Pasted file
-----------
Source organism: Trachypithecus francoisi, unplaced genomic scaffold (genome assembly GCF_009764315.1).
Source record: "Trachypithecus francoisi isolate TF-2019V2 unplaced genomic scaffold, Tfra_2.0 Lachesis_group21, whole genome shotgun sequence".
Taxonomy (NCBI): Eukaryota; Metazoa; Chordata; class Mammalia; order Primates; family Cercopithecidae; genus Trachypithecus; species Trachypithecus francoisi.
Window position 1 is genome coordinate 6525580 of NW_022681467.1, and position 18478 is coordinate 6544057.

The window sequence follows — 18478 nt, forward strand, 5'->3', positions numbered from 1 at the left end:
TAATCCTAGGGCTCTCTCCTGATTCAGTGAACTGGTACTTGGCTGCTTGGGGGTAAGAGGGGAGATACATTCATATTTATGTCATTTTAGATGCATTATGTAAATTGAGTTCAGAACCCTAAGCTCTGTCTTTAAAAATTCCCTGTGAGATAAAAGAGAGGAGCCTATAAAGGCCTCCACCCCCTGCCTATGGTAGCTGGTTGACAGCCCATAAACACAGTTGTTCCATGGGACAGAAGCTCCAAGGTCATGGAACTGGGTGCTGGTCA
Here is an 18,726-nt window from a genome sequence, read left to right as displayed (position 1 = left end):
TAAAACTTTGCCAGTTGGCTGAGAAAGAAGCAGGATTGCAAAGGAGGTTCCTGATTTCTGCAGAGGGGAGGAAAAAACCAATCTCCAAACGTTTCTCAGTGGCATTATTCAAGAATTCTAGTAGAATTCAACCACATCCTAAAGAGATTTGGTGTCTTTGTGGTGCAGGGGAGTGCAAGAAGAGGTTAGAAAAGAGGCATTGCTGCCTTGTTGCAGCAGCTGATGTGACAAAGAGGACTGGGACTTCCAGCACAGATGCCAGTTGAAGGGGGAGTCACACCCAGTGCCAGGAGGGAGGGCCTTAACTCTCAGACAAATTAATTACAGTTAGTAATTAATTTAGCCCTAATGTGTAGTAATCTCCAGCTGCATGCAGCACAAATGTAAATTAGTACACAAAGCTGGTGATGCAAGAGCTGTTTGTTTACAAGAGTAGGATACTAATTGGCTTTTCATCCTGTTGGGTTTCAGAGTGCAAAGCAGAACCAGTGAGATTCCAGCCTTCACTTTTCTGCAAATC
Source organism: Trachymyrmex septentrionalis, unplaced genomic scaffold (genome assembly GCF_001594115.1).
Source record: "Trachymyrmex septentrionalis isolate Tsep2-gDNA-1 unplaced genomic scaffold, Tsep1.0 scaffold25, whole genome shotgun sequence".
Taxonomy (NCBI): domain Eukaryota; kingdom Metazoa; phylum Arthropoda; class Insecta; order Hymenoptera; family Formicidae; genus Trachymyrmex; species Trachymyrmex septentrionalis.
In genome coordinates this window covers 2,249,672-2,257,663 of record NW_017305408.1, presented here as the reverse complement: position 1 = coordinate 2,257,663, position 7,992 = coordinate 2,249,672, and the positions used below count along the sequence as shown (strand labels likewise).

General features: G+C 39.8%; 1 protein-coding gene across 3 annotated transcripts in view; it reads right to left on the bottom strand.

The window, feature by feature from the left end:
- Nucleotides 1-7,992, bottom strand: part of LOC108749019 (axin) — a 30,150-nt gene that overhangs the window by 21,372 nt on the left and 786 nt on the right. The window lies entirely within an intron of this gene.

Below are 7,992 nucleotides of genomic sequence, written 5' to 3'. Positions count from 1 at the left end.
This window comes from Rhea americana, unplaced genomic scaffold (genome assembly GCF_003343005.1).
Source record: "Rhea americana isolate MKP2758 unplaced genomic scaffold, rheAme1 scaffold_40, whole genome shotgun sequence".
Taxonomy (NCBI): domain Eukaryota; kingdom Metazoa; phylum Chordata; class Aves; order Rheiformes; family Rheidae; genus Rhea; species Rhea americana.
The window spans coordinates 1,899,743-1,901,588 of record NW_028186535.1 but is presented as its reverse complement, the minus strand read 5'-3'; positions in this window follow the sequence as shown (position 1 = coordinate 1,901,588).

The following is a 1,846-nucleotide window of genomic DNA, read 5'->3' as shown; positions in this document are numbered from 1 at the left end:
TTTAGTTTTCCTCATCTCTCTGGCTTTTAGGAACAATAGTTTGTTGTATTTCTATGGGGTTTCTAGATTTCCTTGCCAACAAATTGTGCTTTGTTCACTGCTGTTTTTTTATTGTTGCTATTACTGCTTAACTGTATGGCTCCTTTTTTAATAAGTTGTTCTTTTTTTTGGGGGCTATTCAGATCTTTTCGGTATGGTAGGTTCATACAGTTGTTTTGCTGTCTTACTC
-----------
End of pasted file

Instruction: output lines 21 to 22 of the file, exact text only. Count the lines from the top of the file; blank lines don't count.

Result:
The following is a 1,846-nucleotide window of genomic DNA, read 5'->3' as shown; positions in this document are numbered from 1 at the left end:
TTTAGTTTTCCTCATCTCTCTGGCTTTTAGGAACAATAGTTTGTTGTATTTCTATGGGGTTTCTAGATTTCCTTGCCAACAAATTGTGCTTTGTTCACTGCTGTTTTTTTATTGTTGCTATTACTGCTTAACTGTATGGCTCCTTTTTTAATAAGTTGTTCTTTTTTTTGGGGGCTATTCAGATCTTTTCGGTATGGTAGGTTCATACAGTTGTTTTGCTGTCTTACTC